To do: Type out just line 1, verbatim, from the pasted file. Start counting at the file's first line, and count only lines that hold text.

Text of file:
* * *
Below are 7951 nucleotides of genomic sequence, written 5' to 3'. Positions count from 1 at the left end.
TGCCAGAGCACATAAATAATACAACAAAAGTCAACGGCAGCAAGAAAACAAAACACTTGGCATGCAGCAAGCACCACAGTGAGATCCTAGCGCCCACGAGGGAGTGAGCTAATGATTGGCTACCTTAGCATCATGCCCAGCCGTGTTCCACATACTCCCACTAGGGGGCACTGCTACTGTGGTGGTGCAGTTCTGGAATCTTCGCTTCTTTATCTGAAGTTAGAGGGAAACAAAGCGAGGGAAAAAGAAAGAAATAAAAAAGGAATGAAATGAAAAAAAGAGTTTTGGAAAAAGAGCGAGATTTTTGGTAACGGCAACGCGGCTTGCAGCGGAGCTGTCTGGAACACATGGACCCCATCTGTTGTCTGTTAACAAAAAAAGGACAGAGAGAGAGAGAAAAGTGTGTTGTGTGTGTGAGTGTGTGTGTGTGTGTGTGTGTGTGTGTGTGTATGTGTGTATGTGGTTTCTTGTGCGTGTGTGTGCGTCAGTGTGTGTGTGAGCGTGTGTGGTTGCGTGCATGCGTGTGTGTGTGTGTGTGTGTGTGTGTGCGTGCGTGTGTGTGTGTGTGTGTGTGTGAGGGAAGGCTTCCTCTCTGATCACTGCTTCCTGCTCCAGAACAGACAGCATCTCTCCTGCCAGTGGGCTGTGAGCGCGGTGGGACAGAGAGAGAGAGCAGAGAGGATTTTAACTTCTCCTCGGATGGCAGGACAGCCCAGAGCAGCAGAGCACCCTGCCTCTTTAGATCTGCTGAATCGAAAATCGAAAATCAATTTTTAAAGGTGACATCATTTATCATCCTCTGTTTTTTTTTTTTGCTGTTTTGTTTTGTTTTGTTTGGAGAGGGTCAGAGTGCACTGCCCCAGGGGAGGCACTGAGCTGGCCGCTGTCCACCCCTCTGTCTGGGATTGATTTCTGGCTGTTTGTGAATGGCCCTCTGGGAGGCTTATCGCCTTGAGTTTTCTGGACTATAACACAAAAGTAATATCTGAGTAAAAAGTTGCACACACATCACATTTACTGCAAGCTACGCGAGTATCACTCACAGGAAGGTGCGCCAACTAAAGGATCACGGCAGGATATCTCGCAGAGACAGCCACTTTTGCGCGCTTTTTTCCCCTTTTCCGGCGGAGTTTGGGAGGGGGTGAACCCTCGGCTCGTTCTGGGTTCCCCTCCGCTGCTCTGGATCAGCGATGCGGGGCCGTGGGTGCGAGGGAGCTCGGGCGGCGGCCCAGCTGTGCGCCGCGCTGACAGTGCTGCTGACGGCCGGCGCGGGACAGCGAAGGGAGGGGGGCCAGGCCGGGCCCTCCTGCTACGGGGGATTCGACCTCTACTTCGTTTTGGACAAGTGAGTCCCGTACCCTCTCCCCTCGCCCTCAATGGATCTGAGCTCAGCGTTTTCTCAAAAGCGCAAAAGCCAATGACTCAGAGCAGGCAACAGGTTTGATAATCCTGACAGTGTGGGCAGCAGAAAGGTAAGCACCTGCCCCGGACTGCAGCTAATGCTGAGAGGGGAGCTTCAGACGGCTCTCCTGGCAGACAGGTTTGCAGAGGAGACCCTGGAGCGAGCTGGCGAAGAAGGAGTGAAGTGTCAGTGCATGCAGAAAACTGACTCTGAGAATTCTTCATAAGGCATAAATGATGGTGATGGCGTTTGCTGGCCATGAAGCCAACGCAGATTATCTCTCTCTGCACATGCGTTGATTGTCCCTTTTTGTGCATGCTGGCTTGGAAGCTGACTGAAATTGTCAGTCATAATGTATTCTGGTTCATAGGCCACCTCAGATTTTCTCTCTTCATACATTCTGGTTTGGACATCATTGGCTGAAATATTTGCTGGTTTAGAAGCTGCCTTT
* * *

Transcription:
Below are 7951 nucleotides of genomic sequence, written 5' to 3'. Positions count from 1 at the left end.